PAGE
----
SHEEHAN: — think through things. But to develop a system of refining and enlarging the public views so that the people themselves ultimately are the rulers. And it doesn't have to be abdicated to the few who form the government.

BECK: These guys would be — he would be crazy with anybody who said, well, it's very complex and you won't understand it. That's why you hired me to do, wouldn't he? He'd be crazy on a politician saying that.

SHEEHAN: A true believer in the idea of self government. That's what he dedicated his entire life to.

BECK: These guys, because Jefferson said pretty much the same thing when he was talking about the constitutional amendment system. He said you can amend it.

And I think the amendment system is so brilliant because — for instance, prohibition. That amendment is still there, plus the repeal. So, when you look at the Constitution, you're like oh, really? We banned alcohol. That didn't work out well. The scars are left there.

And I think it goes to what Jefferson said and I'm hearing the same thing from Madison, that the people — trust the people. They're going to make mistakes. But they'll eventually get it and they will correct it.

Right now, we live in a situation where everything was with the last president, with this president, been with presidents in the past — it becomes an emergency. Got to go it, got to do it. And you don't even read it. And so, it just goes through.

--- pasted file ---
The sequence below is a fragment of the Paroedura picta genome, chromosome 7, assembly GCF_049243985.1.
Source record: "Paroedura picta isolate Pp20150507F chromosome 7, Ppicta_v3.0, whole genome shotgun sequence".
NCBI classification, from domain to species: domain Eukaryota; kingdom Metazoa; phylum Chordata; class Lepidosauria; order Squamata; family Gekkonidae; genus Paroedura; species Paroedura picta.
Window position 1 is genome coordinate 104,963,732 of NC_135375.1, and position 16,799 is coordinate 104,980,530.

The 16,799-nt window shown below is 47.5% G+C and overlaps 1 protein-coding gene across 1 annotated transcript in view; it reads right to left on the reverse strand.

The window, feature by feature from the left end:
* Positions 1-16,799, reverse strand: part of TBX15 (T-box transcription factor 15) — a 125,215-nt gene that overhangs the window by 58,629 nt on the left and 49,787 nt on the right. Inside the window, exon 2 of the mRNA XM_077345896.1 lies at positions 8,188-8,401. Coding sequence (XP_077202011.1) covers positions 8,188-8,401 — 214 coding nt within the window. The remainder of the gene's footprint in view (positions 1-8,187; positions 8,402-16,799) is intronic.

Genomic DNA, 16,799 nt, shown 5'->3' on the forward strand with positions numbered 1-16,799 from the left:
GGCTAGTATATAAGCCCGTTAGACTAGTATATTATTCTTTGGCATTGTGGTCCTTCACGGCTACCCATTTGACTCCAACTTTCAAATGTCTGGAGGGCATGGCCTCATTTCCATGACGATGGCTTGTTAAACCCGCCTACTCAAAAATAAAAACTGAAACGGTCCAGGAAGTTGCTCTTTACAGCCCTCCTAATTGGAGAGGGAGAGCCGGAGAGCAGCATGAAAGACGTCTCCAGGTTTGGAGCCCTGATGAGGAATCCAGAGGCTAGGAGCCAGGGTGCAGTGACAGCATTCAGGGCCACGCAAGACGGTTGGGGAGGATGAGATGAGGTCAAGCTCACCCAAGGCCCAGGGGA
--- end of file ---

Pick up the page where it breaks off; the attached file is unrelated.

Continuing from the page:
Wasn't everything that he did basically a roadblock or a speed bump?

SHEEHAN: He wanted to slow things down. And allow for communication between the representatives and their constituents. In the newspapers, circulating, he said throughout the entire nation, so that we take time to think about these things, to have second thoughts so that the judgments we might come to are more reasonable.

Jefferson once said the world of majority is in all cases to prevail, but that will to be rightful must be reasonable because the minority have their equal rights, which government must protect. So, it's the idea of deliberation, as Jim put it.

What we don't want to do is what happened in ancient Greece, Madison says in "The Federalist Papers," which is to make the philosopher drink hemlock on one day and erect statues to him on the next.

BECK: Back in just a second.




BECK: Back with Colleen Sheehan. She is a professor of political science at Villanova University and author of "James Madison and the Spirit of Republican Self-Government."

James best is also here, and he is the author of "Tempest at Dawn."

Jim, we were talking about checks and balances that everything — everything had a counterpart to make sure it was always balanced. And really the failsafe here was the press, the First Amendment, freedom of the press.